Calling Non Public Setters

Properties with non public setters sometimes make sense – until a unit test requires an object to be set up in a specific state. I don’t want to make the setter public just because of the tests, so I wrote a small helper function that can call non public setters.

The helper returns the object itself, to allow a fluent syntax inside member initialization expressions and uses a lambda to select the member (I do like compile time checking whenever it’s possible).

This is actual code I wrote last week using the helper. It’s part of a set up of an object collection used for unit tests.

Orders = new List<Order>
{
  new Order
  {
    OrderId = 983427,
  }.CallNonPublicSetter(o => o.StatusId, OrderStatus.Confirmed),
  new Order
  {
    OrderId = 18956,
  }.CallNonPublicSetter(o => o.StatusId, OrderStatus.Delivered)
};

The helper is implemented using reflection to access the property to bypass the protection level of the setter.

static class NonPublicSetter
{
  public static TObject CallNonPublicSetter<TObject, TProperty>(this TObject obj,
    Expression<Func<TObject, TProperty>> property, TProperty value)
  {
    var memberExp = (MemberExpression)property.Body;
 
    ((PropertyInfo)memberExp.Member).SetValue(obj, value);
 
    return obj;
  }
}

Using reflection to bypass a class’ protection and access protected or private members is not recommended in production code – but for unit tests I think it makes perfect sense. In the sample above from last week, it’s of course possible to create an object and bring it through a number of operations to put it in the required state. That’s what happens in the production code. But for a unit test it’s just awkward to have to push an object through three or four state transitions just to get it set up for a test of a later state transition. It’s much better to just set up the object to be in a known state and then call the method being tested.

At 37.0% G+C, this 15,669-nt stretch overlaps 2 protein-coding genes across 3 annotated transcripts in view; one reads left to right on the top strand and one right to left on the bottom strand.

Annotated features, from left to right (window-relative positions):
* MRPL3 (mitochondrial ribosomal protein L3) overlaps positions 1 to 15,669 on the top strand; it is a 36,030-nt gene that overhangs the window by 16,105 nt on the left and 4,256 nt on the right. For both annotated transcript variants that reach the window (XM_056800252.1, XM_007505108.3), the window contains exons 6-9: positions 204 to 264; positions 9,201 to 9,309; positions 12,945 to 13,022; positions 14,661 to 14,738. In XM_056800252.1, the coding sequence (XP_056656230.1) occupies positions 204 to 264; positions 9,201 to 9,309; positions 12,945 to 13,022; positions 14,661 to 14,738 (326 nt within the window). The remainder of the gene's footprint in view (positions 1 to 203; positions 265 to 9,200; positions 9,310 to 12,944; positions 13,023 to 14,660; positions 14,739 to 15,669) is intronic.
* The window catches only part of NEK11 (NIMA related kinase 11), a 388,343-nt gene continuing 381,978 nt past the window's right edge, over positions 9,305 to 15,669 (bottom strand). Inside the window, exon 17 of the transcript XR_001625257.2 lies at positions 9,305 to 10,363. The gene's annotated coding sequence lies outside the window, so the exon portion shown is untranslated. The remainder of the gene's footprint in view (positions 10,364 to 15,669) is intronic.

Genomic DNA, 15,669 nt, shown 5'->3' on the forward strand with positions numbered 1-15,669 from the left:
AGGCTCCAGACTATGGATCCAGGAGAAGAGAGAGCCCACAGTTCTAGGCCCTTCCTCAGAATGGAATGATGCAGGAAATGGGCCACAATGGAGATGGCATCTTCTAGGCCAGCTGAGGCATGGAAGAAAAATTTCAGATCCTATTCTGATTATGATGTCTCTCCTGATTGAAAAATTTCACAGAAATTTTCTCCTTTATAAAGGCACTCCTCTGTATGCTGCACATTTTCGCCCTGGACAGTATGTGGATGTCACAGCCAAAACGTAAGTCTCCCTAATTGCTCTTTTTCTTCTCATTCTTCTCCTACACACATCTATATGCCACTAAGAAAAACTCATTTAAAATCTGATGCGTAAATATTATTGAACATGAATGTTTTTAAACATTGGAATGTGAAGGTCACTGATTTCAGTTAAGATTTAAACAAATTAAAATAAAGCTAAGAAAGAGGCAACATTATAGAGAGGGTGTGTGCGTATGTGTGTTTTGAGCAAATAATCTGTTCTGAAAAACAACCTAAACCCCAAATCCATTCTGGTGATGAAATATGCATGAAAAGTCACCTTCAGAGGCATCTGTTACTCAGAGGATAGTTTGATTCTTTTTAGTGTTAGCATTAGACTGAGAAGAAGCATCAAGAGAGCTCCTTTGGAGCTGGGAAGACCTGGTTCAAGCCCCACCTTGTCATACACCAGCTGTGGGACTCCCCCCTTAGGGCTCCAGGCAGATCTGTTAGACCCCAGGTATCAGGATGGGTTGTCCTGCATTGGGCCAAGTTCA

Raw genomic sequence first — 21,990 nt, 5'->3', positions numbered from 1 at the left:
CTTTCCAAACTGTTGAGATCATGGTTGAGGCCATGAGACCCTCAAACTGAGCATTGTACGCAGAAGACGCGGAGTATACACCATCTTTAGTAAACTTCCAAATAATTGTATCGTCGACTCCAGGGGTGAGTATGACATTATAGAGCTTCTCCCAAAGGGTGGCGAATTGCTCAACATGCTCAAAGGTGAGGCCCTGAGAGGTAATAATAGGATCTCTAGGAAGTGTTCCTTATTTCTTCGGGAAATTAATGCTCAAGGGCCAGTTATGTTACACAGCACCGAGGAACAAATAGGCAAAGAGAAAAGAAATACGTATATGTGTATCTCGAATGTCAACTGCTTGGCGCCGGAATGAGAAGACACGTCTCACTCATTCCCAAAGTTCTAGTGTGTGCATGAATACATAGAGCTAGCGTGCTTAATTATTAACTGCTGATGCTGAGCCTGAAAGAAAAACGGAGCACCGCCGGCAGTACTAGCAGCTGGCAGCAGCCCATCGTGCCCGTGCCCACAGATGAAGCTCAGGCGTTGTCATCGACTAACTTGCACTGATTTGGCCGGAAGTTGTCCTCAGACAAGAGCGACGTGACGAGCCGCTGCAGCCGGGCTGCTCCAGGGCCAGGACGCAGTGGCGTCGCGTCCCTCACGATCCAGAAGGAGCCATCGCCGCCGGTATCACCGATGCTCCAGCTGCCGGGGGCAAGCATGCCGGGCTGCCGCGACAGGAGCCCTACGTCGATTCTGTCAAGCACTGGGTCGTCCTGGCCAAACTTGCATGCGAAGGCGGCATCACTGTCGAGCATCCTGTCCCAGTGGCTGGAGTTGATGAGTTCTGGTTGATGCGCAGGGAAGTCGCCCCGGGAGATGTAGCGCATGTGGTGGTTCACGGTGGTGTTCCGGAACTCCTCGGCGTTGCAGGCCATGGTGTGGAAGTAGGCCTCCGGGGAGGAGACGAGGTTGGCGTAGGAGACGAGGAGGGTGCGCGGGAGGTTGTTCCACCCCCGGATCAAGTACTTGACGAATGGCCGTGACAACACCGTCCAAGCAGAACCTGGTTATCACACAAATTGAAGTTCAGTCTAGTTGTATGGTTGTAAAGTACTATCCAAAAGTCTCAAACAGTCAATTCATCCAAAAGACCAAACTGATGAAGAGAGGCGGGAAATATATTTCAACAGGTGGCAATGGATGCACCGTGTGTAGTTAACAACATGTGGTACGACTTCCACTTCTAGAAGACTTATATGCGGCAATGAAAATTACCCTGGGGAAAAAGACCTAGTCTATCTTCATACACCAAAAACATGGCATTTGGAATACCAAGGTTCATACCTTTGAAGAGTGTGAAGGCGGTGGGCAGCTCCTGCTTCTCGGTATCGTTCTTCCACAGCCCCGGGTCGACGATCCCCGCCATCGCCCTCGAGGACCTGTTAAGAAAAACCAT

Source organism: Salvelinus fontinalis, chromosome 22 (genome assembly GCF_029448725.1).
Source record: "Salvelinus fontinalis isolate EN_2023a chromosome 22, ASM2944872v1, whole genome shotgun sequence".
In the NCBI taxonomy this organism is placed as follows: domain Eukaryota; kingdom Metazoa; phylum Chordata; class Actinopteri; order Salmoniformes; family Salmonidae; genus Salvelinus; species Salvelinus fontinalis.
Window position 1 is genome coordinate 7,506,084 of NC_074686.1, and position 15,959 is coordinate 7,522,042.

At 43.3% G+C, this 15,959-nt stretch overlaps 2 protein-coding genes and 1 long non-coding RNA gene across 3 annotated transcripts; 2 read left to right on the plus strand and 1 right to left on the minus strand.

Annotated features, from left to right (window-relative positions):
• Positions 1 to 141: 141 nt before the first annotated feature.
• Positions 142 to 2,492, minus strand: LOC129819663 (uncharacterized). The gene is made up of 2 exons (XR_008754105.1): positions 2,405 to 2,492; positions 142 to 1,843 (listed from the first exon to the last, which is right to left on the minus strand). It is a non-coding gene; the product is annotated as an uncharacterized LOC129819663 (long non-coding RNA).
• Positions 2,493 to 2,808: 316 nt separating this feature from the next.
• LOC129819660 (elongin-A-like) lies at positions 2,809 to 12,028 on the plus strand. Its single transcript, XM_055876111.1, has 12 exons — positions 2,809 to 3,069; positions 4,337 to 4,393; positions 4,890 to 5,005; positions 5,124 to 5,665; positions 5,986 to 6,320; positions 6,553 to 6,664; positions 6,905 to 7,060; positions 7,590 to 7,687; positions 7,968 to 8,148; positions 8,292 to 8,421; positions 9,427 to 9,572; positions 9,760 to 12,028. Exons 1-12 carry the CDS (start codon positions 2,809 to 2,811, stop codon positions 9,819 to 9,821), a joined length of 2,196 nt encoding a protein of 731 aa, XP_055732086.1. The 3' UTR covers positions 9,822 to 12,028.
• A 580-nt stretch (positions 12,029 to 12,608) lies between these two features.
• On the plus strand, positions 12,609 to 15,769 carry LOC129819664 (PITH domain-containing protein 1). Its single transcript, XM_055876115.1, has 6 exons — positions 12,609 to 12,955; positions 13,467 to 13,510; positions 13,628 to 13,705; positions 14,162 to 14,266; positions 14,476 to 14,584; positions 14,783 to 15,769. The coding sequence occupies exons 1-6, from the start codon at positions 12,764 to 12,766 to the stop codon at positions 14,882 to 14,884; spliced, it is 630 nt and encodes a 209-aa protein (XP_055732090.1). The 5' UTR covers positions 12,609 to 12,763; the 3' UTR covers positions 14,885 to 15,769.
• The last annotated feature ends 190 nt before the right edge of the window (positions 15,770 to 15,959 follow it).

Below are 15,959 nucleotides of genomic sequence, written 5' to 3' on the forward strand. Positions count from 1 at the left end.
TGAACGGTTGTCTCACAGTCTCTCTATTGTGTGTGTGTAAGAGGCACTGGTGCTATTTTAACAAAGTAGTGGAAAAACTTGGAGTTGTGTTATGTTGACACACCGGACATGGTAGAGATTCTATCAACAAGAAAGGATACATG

• Pete Jaffe on 2013-05-28

    I wanted to make sure that you were aware of the InternalsVisibleToAttribute (http://msdn.microsoft.com/en-us/library/system.runtime.compilerservices.internalsvisibletoattribute.aspx).

    I sometimes end up compromising and making a property (or method) internal rather than protected/private in order to leverage this attribute and allow my test fixtures (that are in another assembly) to have direct compile references against internal members in the assembly being tested. This can provide better support for refactoring and code analysis. Although, I have mixed feelings about that, because it clearly exposes those properties for undesired use within the assembly.

    When using your approach with reflection, at least your unit test failures will be pretty immediate and draw attention to issues.

    • Anders Abel on 2013-05-28

      Thanks for commenting and mentioning InternalsVisibleToAttribute. I’m aware of it, and have used it, but find it rather messy to work with. It also requires stuff to be internal which as you say is a compromise.

      I think that for the limited case to just call a few non public setters my helper method is a more lightweight approach and removes the need for adjusting the code being tested.

  • Leave a Reply

    Your name as it will be displayed on the posted comment.
    Your e-mail address will not be published. It is only used if I want to get in touch during comment moderation.
    Your name will be a link to this address.
Software Development is a Job – Coding is a Passion

I'm Anders Abel, a systems architect and developer working for Kentor in Stockholm, Sweden.

profile for Anders Abel at Stack Overflow, Q&A for professional and enthusiast programmers

The complete code for all posts is available on GitHub.

Popular Posts

Archives

Series

Powered by WordPress with the Passion for Coding theme.